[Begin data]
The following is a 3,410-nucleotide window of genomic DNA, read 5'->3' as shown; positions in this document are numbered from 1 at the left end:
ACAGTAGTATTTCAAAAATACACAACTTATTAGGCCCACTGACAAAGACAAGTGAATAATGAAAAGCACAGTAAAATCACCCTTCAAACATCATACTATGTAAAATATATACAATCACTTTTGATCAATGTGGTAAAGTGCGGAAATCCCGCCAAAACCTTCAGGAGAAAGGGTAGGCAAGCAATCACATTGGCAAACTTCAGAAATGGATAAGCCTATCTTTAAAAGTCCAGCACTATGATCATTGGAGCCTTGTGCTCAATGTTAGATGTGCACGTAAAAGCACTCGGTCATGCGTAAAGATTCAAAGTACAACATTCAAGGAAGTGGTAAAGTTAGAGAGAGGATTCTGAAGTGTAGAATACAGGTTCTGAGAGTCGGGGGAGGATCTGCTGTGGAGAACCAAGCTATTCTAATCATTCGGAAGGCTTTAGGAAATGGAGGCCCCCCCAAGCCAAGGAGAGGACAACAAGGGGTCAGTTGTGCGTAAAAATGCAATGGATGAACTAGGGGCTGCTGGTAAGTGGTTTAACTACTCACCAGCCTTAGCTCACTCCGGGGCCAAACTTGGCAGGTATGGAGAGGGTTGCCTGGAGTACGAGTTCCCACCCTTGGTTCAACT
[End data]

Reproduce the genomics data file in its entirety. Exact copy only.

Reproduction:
The following is a 3,410-nucleotide window of genomic DNA, read 5'->3' as shown; positions in this document are numbered from 1 at the left end:
ACAGTAGTATTTCAAAAATACACAACTTATTAGGCCCACTGACAAAGACAAGTGAATAATGAAAAGCACAGTAAAATCACCCTTCAAACATCATACTATGTAAAATATATACAATCACTTTTGATCAATGTGGTAAAGTGCGGAAATCCCGCCAAAACCTTCAGGAGAAAGGGTAGGCAAGCAATCACATTGGCAAACTTCAGAAATGGATAAGCCTATCTTTAAAAGTCCAGCACTATGATCATTGGAGCCTTGTGCTCAATGTTAGATGTGCACGTAAAAGCACTCGGTCATGCGTAAAGATTCAAAGTACAACATTCAAGGAAGTGGTAAAGTTAGAGAGAGGATTCTGAAGTGTAGAATACAGGTTCTGAGAGTCGGGGGAGGATCTGCTGTGGAGAACCAAGCTATTCTAATCATTCGGAAGGCTTTAGGAAATGGAGGCCCCCCCAAGCCAAGGAGAGGACAACAAGGGGTCAGTTGTGCGTAAAAATGCAATGGATGAACTAGGGGCTGCTGGTAAGTGGTTTAACTACTCACCAGCCTTAGCTCACTCCGGGGCCAAACTTGGCAGGTATGGAGAGGGTTGCCTGGAGTACGAGTTCCCACCCTTGGTTCAACT